1. Visualizing Textual Critical Data for English-Speaking Laypersons: Lessons from KJVParallelBible.org
What are the most fruitful ways we as Bible software creators can tag Scripture for meaning and not just form, beyond the ones that have already been done?
What are the best ways we can make this tagging useful and accessible to those who should be searching for meaning in a Bible software world in which everyone is used to searching instead for forms?
I gave real-life examples from Logos, such as the recent need I had to find out how the KJV translators translated λέγω (lego, “I say”) when it is a historical present. Tagging for meaning (historical present) and not just form (historical present) is what enabled me to do this work.
In this session I was mainly tossing out examples and hoping that we together could come up with good ideas for the future. I was not disappointed. Participants (mostly but not only fellow Faithlifers!) did a great job with this.
3. A Media Ecology of Bible Software
I really poured time into this one, and the night before I gave it I had a fun talk with a group that included our CEO, Bob Pritchett. He said a number of things that stimulated me to do some rewriting. He’s super thoughtful, and quicker on his feet than nearly anyone else I know. Here’s an audio recording for my blog reader.
My Favorite Sessions
The sessions I enjoyed the most were those by Jen Miles and Stephen Smith, though others were of course great!
Jen is a friend and coworker, and the one thing that most stood out to me in a uniformly excellent talk (based on her D.Min. research) was that careful surveys place half of Americans at “basic” literacy or lower. Only 13% are “proficient.”
Stephen Smith was hilarious, and he categorized very helpfully the kinds of topics that people search for in the Bible. Fascinating (and a little scary). He works for Bible Gateway. He also told us about a super-cool project he’s working on, the Expanded Bible. This would be a fantastic tool for teaching people about the number of minor (and the few major) decisions that go into Bible translation.
I got my own best laugh during the Q&A after the Authorized documentary showing. A new friend asked, “Do you think we’ll ever again have ‘one ring to rule them all’? One Bible translation that the great majority of English speakers use?”
I said, “Yes. The Lexham English Bible.”
And just think of the possibilities. Some day we’ll have LEB-Only people—LEBOs. I can’t wait.
At the Shepherds Conference two weeks ago, standing at the Lexham table all day, I got to hear multiple stories of what the Lord is doing with the book. I came away rejoicing each evening.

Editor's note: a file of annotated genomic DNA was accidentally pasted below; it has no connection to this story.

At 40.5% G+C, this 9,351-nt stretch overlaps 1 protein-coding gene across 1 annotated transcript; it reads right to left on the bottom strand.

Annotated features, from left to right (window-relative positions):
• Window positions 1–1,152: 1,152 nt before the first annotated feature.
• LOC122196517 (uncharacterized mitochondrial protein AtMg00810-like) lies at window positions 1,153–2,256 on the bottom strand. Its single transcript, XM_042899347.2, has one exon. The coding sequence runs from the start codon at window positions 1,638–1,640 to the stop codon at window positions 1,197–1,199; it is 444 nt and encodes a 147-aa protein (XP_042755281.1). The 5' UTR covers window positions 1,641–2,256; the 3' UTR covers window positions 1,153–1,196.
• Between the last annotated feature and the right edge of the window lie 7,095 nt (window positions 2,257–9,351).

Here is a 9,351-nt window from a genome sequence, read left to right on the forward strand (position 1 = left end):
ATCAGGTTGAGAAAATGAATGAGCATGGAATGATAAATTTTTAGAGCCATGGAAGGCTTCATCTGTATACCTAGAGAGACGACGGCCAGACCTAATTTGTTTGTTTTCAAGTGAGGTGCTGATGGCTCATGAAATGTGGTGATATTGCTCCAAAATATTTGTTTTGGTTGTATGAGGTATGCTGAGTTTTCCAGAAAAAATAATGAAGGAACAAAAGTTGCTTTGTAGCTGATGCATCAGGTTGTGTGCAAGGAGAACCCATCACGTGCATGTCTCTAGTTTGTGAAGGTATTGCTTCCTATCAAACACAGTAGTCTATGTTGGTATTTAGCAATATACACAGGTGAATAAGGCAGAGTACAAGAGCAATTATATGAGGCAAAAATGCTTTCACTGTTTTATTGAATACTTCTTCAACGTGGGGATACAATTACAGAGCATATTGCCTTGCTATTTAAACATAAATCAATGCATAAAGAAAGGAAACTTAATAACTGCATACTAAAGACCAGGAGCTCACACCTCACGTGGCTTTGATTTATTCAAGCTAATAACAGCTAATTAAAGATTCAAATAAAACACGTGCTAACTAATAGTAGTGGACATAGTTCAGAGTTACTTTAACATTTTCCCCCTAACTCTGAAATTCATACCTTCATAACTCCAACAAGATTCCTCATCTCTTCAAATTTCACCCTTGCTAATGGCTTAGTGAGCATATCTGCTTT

I also just heard that the companion documentary has been nominated for “Most Creative Documentary” at the International Christian Film Festival. It is by no means clear it will win: it’s a crowded field. But in the much smaller “Best Bible Nerd Documentary Featuring a Redheaded Presenter” category, Pacific Northwest division, I think I’ve got an okay chance.
UPDATE: I accurately represented what I was told, but apparently somewhere above my head the decision was changed. Authorized remains $5.99. I think this is awesome, because it helps me get my message out to more people!
I put in three talk proposals for the Bible Tech Conference, thinking that they’d accept one. They accepted all three. So I’ve been busy using precious free time (and, okay, a little work time around the edges!) in the last few months preparing those talks, and I hope you’ll come.
Visualizing Textual Critical Data for English-Speaking Laypersons: Lessons from KJVParallelBible.org. I will officially launch the complete version of this site at this conference, along with a projected accompanying article at a big blog—I’m excited!
A Media Ecology of Bible Software. This has been the focus of my prep time, because I’ve been wanting to dig into this for a while, and BibleTech is the place to do it. I’m going to talk not only about what Bible software gives us—we all know that, and marketing departments everywhere are highly focused on communicating those benefits over and over; I’m also going to talk about what Bible software takes away from us. How do I, an employee of Faithlife, plan to do that? Treading carefully, I can tell you. And I’ll give a spoiler: in the end my point will be not that we should take a step back from Bible software (I won’t, and can’t) but that we should both design and use it with an awareness of what possibilities it precludes.
Tagging Meaning, Not Just Form. Logos does this so well, and yet it’s a bit hard to explain until you use it. I’ll talk about present realities and (hopefully) future possibilities in this space.
Before I came to Faithlife as an employee, before I even knew that was a possibility, I was asked to give my Why Bible Typography Matters lecture there in 2015. It really was great. I made one lasting friendship and several other professional connections. Come to the beautiful Cedarbrook lodge, and get ready for extreme Bible nerdiness.
Use the code FAITH and you’ll get a little discount, I’m told.